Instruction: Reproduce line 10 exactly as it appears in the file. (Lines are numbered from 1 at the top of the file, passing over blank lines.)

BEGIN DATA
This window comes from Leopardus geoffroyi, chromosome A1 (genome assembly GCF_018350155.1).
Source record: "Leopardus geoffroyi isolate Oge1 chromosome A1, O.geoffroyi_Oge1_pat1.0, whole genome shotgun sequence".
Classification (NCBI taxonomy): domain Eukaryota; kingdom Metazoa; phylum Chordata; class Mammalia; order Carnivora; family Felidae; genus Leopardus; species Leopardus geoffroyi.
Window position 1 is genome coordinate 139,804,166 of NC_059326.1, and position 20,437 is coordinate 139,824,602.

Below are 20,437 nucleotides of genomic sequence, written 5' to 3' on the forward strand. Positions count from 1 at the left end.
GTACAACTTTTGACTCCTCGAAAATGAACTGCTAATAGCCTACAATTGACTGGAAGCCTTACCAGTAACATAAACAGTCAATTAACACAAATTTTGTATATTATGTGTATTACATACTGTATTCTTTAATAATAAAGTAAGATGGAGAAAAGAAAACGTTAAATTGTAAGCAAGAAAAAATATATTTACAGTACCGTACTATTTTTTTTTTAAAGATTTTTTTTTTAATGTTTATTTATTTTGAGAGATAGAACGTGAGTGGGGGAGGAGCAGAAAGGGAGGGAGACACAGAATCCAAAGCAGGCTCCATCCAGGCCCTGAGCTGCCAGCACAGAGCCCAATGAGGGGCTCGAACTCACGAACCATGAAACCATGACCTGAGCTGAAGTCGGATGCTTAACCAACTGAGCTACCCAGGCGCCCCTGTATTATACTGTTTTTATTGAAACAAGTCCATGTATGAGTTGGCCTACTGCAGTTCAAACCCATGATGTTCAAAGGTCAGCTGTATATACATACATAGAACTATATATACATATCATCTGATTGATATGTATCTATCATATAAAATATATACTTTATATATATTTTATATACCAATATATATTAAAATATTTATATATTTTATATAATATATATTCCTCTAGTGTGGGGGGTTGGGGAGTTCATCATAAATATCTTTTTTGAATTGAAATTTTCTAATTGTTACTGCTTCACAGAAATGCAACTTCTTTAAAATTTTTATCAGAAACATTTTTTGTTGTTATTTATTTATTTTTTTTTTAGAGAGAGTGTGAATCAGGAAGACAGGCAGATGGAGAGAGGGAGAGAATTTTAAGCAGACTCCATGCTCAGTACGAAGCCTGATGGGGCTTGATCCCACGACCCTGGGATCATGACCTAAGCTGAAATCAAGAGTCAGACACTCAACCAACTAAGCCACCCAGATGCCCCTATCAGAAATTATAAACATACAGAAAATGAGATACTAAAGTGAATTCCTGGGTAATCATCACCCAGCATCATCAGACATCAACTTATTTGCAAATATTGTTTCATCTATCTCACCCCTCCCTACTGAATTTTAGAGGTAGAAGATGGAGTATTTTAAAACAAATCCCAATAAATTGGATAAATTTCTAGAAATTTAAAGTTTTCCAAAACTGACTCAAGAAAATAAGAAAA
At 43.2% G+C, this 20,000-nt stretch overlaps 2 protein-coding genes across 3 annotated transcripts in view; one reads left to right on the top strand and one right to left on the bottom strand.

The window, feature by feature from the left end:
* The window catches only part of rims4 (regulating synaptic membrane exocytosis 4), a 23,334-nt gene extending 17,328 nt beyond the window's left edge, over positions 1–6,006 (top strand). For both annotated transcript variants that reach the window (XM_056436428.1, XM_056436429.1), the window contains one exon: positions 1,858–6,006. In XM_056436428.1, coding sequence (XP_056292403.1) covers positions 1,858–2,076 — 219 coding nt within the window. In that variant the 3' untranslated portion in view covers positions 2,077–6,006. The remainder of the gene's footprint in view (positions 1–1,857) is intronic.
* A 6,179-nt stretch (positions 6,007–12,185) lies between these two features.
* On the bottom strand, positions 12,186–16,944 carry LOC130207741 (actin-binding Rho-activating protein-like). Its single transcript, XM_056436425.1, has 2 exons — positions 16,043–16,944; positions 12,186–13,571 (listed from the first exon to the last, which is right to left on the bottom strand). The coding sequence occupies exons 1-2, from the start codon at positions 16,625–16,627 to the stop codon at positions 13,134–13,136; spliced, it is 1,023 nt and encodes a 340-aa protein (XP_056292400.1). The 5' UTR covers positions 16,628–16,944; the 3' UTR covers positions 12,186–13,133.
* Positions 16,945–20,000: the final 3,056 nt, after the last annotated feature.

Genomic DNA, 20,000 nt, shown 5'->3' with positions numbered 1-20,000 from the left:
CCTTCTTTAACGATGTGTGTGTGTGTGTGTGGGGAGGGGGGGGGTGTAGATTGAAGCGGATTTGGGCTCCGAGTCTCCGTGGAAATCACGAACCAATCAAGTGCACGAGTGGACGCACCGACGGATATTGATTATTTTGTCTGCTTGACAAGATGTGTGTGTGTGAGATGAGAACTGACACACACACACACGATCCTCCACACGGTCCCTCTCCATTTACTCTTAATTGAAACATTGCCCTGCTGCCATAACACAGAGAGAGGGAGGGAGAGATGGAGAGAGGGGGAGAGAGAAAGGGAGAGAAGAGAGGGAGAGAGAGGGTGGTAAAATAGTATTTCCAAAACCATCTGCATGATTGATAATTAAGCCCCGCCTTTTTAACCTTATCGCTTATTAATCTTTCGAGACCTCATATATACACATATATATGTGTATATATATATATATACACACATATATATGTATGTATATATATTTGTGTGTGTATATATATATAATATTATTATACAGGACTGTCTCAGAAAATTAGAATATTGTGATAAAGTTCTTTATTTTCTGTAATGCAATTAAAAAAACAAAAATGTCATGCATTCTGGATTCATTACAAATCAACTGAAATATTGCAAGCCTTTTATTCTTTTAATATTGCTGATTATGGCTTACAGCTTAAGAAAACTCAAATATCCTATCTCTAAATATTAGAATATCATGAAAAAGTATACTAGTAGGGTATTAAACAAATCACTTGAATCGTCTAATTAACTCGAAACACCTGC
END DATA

* A 6,179-nt stretch (positions 6,007–12,185) lies between these two features.